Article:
Physician Group Says No to Kittens in Medical Training

May 25, 2012

May 25, 2012 — A medical watchdog group wants Albert Einstein Medical Center (AEMC) in Philadelphia, Pennsylvania, to stop using anesthetized kittens to teach pediatric residents how to intubate newborns for the sake of feline well-being and better training.

The group, the Physicians Committee for Responsible Medicine (PCRM), asked a branch of the US Department of Agriculture (USDA) yesterday to investigate the use of kittens in the center's pediatric residency program. The PCRM said that the medical center is violating the Animal Welfare Act, which governs healthcare facilities that use live animals for research, testing, or training. The USDA's Animal and Plant Health Inspection Service (APHIS), the recipient of the PCRM request, polices compliance with the law.

The PCRM maintains that intubating kittens can injure or kill them. AEMC issued a statement to Medscape Medical News saying that kittens are not harmed by pediatric residents practicing endotracheal intubation on them, and that the animals are eventually adopted by individuals and families.

The action taken by the PCRM is part of its nationwide campaign to remove animals from medical research and training. The group has sought to end experiments on marmosets at Harvard Medical School in Boston, Massachusetts, and the use of pigs in trauma-care training at Baystate Medical Center in Springfield, Massachusetts.

On the kitten front, the PCRM has targeted not only AEMC but also the University of Washington and the University of Virginia. In its letter yesterday to the APHIS, the PCRM said that 192 of the nation's 201 pediatric residency programs rely exclusively on nonanimal methods — namely, programmable human-patient simulators — to teach endotracheal intubation.

One such simulator — the SimNewB — was developed in partnership with the American Academy of Pediatrics (AAP).

AAP spokesperson Deborah Jacobson said that the medical society has no official policy on the use of kittens in intubation training. The use of mannequins and simulators is recommended by the Neonatal Resuscitation Program, a joint venture of the AAP and the American Heart Association. However, the program "leaves the decision to local institutions to determine the most effective method for teaching," said Jacobson.

John Pippin, MD, the chair of the PCRM, told Medscape Medical News that any institution that decides to use kittens is "stuck in the past" because simulators are better.

"If they [AEMC] truly believe that using kittens enhances the training of residents, they're behind the curve," said Dr. Pippin. "They're not up to speed."

The Case Against Kittens

Advocates of animal-free medical training point out that except for their diminutive size, kittens and human newborns differ significantly when it comes to oropharyngeal anatomy. As a 2009 article in the Journal of Emergency Nursing noted, kittens have a proportionately longer tongue and a larger epiglottis than neonates and fully developed teeth, among other differences. In contrast, the SimNewB simulator matches a neonate anatomically. Instructors also can program it to mimic crying, coughing, and chest movement.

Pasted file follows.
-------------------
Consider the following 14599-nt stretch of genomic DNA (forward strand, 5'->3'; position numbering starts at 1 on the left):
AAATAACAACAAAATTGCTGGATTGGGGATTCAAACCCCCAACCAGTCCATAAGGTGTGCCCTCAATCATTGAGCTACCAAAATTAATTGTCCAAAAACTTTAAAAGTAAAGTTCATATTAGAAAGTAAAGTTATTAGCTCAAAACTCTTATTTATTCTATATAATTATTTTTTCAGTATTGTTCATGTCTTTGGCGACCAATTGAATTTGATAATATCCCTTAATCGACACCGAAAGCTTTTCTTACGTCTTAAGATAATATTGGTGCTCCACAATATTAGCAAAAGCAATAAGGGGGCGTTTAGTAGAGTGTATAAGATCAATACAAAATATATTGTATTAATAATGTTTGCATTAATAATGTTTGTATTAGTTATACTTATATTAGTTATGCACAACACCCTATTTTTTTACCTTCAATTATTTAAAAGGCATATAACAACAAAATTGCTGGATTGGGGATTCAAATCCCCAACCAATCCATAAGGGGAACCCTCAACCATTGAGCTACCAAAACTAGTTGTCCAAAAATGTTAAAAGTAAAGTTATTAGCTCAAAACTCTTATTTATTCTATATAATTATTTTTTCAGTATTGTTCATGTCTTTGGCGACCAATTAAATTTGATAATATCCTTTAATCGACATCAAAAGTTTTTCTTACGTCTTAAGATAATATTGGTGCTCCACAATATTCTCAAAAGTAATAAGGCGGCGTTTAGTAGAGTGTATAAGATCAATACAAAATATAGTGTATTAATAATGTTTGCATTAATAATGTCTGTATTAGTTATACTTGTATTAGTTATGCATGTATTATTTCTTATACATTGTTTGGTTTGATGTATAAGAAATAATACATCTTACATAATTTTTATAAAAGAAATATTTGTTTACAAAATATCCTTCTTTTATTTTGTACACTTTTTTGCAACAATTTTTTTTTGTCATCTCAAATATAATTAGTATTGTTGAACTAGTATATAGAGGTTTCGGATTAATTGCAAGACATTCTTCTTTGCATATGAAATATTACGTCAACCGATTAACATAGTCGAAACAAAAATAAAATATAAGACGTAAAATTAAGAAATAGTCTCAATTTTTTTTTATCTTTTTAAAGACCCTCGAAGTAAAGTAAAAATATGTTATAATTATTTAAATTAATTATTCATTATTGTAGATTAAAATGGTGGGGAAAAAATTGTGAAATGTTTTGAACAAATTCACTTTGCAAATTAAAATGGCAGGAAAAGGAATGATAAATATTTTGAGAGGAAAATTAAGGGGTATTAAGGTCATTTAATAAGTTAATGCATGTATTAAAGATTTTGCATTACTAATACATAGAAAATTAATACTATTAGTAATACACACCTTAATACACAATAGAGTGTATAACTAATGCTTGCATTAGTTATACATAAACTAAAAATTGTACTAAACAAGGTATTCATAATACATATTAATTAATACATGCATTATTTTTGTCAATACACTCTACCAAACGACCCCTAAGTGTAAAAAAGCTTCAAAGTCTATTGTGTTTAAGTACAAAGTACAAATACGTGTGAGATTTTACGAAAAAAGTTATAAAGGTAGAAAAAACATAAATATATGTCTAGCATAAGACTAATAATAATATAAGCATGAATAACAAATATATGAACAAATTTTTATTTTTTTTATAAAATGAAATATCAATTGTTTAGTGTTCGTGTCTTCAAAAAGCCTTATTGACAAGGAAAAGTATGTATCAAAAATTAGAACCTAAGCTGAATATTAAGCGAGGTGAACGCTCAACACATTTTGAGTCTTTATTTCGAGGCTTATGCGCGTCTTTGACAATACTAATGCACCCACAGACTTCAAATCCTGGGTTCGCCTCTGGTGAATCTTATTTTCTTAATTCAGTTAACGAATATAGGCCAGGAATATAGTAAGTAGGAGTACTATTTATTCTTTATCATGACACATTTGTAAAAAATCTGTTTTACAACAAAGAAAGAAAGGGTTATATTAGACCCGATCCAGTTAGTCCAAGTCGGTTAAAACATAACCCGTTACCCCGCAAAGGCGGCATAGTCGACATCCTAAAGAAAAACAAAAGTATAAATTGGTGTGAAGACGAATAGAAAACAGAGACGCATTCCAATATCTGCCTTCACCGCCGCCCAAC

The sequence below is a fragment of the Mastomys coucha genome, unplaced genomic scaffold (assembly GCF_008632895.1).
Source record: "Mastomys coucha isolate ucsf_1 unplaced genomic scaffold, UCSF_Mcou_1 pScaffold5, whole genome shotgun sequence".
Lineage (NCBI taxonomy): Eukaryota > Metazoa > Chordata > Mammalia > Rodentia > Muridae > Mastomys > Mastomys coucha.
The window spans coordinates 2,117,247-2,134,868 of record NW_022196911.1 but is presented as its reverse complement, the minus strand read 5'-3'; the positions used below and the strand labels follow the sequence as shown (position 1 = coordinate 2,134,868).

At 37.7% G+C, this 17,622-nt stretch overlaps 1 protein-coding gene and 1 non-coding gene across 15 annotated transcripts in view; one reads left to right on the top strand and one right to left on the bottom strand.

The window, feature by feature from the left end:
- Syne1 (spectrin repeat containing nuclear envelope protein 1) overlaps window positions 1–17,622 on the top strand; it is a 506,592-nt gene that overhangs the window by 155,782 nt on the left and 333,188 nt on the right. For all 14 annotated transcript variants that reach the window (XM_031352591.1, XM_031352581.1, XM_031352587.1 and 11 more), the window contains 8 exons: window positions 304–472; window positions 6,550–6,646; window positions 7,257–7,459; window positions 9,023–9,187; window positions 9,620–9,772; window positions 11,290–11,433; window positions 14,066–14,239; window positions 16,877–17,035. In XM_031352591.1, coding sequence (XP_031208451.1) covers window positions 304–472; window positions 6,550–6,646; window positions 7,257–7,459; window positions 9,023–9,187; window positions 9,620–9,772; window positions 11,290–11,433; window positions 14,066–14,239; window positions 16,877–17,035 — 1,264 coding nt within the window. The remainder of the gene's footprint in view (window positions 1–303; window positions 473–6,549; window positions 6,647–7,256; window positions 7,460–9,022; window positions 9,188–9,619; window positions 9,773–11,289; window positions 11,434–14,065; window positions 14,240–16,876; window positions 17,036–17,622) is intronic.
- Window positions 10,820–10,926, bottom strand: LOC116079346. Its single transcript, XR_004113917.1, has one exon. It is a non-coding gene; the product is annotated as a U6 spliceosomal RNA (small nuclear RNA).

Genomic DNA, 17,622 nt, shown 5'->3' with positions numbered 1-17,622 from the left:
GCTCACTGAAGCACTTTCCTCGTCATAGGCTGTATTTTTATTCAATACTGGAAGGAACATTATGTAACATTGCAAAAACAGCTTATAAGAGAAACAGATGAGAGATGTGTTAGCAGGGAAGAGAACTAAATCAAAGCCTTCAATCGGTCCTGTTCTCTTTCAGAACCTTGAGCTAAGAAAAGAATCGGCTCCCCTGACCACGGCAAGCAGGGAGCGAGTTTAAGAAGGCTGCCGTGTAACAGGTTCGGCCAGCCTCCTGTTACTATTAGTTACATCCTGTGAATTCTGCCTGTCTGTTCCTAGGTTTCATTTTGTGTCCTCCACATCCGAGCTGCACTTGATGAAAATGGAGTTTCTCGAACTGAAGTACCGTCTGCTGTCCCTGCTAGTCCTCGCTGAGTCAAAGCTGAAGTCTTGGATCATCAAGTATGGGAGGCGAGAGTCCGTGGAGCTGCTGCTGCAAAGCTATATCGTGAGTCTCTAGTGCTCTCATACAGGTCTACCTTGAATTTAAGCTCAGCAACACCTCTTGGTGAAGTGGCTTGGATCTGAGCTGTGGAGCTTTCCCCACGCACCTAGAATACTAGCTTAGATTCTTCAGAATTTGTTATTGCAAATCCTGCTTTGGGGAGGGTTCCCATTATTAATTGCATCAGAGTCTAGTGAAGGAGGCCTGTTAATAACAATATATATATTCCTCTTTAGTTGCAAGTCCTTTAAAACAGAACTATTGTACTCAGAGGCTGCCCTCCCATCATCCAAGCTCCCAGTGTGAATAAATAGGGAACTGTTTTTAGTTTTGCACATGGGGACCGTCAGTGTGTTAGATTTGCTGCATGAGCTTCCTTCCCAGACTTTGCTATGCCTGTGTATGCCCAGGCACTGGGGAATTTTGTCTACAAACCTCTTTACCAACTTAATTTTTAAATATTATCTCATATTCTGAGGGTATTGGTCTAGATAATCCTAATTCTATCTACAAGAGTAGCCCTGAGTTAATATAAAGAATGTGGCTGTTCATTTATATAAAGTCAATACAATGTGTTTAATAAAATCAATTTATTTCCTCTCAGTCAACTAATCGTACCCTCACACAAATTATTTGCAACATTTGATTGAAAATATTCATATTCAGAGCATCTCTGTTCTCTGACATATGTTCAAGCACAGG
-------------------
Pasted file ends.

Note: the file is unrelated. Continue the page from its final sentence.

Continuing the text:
"It turns blue when it doesn't have enough oxygen," said Dr. Pippin.

He also said that during an emergency, clinicians frequently do not have enough time to anesthetize a neonate before intubation. Residents, therefore, benefit from practicing on a simulator that responds like a conscious baby does "instead of an unconscious, anesthetized kitten."

In an email to Medscape Medical News, AEMC said that it, too, uses plastic models and simulators to teach intubation to new physicians. "Einstein…believes the teaching of safe airway management skills is enhanced by the use of other methods to care for premature neonates — some weighing as little as a single pound," AEMC stated.

Dr. Pippin said he has heard such arguments before.

"They say working with live tissue adds to the training experience," he said. "But there's no evidence for that."

Meanwhile, there is the question of animal cruelty. An intubated kitten can experience tracheal bruising, bleeding, scarring, airway swelling, and severe pain, according to the PCRM. And some die.

"Unless you think kittens are a piece of lab equipment," said Dr. Pippin, "it's unethical in our view to keep them captive and use them to their detriment."

Dr. Pippin said that if the USDA inspection service investigates AEMC and concurs with his group's charges, it would probably ask the medical center to establish a new training protocol — and retire the kittens.

"The PCRM is not interested in penalties or punishment," he said. "What we are interested in is best practices."

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